“A truly fantastic ‘A-plus’ picture by [Condo] hadn’t come up in five years,” said Kremers, the Sotheby’s specialist who oversaw the sale. “We fought hard to get this painting into the sale.”
Word had leaked out that this Condo could double its high estimate, and perhaps even score a record for the artist. The bidding opened at $1.2 million, and Sotheby’s specialist Bernie Lagrange quickly went in, followed by specialists Clarissa Post, Yuki Terase, and David Rothschild, the latter of whom bid $1.6 million; with premium, that would already be enough to break Condo’s record. But it didn’t stop there, as post-war and contemporary head Alex Branczik—who airdrops into day sales only for primo lots—offered a $2.6 million bid, followed by a mysterious online bidder, and then again by Terase—who, some speculated at the time, was bidding on behalf of her client Yusaku Maezawa, a big Condo fan.
The work hammered for the online bidder at $3.4 million, or $4.1 million with fees—more than doubling Condo’s previous record, which was set in July 2016 when his Blue Diagonal Head (2016) sold for $1.98 million at the Leonardo DiCaprio Foundation Gala Auction in St. Tropez. “I remember having, like, 15 phones confirmed,” Kremers recalled, meaning that 15 people were willing to part with—at the very least—the work’s reserve price of $1.2 million in order to own it.
“We had a lot of people who never got a bid in,” she continued. “To have 15—there are only a few lots every season that have that depth of bidding.”
This new record prompted a stream of consignments of top-flight work: Two Condos that sold during the London sales week in March 2018—the next major round of auctions—now occupy spots in his top 10, alongside Rainy Day Butler (2012), which was the unexpected star of the usually modest contemporary curated sale at Sotheby’s New York that same month when it sold for $2.4 million, doubling the high estimate. (It may have been helped by another celebrity nod when it was highlighted ahead of the sale by Sotheby’s specialist Caspar Jopling and his girlfriend, the pop star Ellie Goulding.)
Regardless, this new mark sparked a run on Condo at all houses, and convinced some collectors with Condos in the garage to offer them up.
“That opened the floodgates,” said Celis.
This year’s May sales in New York were the biggest test to date for the artist, since—for the first time ever—Phillips, Christie’s, and Sotheby’s all made the decision to sell their Condos in the evening sales, rather than the day sales. Sotheby’s went first, offering up Day of the Idol (2011)—purchased from Skarstedt during the same show as Compression IV—as its 25th lot of the evening, with a high estimate of $2 million. I watched in the sale room as Jose Mugrabi, the majordomo of perhaps the biggest art collecting family on earth, snapped it up for a $2.3 million hammer, or $2.77 million with fees.
The next day, at Phillips, New York-based art dealer David Benrimon loudly entered the bidding on Condo’s Red Head (2012), before being taken over by a phone bidder. Then, a man in the room—whom art market writer Josh Baer identified in his Baerfaxt newsletter as Stewart Rahr, a pharmaceutical billionaire and friend of President Donald Trump—purchased the work at a $1.5 million hammer, or $1.8 million with fees. The Condo sold early at the 5:00 p.m. Phillips evening sale on May 17th, and during the evening sale at Christie’s that same night at 7:00 p.m., just a few blocks away, Pylkkänen opened the bidding on Nude and Forms, the work that broke the record when it sold to the client on the phone for $6.16 million.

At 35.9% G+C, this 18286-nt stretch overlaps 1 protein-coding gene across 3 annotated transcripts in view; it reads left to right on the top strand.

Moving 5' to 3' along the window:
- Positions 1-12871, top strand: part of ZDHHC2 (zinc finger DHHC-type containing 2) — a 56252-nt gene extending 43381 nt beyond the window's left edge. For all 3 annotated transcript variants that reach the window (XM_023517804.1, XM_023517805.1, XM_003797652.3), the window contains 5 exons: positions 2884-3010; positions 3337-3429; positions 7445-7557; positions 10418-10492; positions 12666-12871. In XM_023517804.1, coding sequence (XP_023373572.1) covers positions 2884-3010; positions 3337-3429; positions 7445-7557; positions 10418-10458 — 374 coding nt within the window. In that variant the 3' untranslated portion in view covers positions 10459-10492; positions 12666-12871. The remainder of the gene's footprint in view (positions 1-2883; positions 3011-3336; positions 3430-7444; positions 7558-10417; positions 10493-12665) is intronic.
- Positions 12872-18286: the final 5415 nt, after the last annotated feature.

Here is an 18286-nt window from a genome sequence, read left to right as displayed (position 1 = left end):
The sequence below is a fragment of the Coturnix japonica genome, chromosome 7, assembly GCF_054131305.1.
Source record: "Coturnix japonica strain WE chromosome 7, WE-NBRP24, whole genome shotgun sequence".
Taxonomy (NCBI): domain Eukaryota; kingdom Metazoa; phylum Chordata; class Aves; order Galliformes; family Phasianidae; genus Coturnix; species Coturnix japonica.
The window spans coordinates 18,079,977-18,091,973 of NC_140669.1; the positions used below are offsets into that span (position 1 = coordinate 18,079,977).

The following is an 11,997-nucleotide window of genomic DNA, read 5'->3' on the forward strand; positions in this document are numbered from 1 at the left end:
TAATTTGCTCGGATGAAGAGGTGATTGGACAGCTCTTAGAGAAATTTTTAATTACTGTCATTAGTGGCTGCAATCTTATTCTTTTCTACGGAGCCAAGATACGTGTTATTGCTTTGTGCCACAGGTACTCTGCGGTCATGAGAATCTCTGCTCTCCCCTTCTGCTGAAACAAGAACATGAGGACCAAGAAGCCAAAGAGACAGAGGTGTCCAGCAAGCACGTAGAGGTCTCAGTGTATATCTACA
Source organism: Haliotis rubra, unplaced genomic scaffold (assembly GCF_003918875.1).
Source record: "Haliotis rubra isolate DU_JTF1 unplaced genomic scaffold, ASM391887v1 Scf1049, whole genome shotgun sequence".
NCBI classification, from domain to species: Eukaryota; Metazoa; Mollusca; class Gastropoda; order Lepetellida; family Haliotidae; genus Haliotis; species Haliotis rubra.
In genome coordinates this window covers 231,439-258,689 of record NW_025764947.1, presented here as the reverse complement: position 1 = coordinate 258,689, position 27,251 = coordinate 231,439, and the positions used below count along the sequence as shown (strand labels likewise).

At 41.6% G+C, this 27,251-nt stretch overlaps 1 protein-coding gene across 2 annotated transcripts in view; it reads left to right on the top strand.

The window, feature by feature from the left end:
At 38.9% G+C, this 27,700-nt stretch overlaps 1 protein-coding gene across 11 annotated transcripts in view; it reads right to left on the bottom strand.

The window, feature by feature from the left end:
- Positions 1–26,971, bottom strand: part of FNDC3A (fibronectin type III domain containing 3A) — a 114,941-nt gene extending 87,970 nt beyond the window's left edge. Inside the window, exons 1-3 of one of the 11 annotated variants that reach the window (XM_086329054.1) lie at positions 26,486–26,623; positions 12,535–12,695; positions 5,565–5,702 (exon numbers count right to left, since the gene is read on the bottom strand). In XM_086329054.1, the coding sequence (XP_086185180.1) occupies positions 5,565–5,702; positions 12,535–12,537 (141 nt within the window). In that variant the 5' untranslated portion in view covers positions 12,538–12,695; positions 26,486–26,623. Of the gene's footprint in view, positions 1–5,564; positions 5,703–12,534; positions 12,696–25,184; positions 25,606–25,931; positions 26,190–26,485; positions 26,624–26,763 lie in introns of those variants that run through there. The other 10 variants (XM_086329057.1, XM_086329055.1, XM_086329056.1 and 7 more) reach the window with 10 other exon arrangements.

Christie’s had been expecting something of a smash, as the painting is a shining example of the large-scale works that Condo started making after his New Museum show—a bold, gigantic nude portrait that stunned collectors who came to see the work before the sale. It was a late addition to the roster, Celis said.
“I felt very strongly that if we were to have a Condo in the evening sale, it had to be an ‘A,’” she told me. “I held out until the end, and this came by and we said, ‘This is it.’ This felt like an ‘A.’”
Now the question is: How much higher can the Condo market go? Was Sayegh-Belchatowski right to say the Condo he bought for $1 million in 2016 would be worth five times that by the end of this year? One advisor told me that he got offers to sell multiple Condos immediately after the record-breaking lot at Christie’s, a sign that several owners of his work are aware of the current frenzy and would be willing to part with their paintings for the right price. But on the auction side, the specialists preached caution, saying that even if dealers with stockpiles of Condos in storage start consigning top-flight works, which could produce more record prices, it’s bound to level off. And even if prices are still going up, auction house specialists say they are telling consignors that estimates have to stay low. They are “managing expectations,” as Celis put it.
But Skarstedt said that he “wouldn’t be surprised” if the market kept going higher and higher. When an artist like George Condo gains market momentum the speed of a bullet train, oftentimes, the best approach is to jump on and hitch a ride.
“There is tremendous demand for works of this quality from this artist,” Celis said. “Going forward, if something comes by my inbox, you can be sure I’m jumping on it.”
Nate Freeman is Artsy’s Senior Reporter.
Correction: A previous version of this article stated that Skarstedt Gallery maintains locations in New York’s Upper East Side, Chelsea, and London’s Mayfair. The Chelsea location is no longer in operation.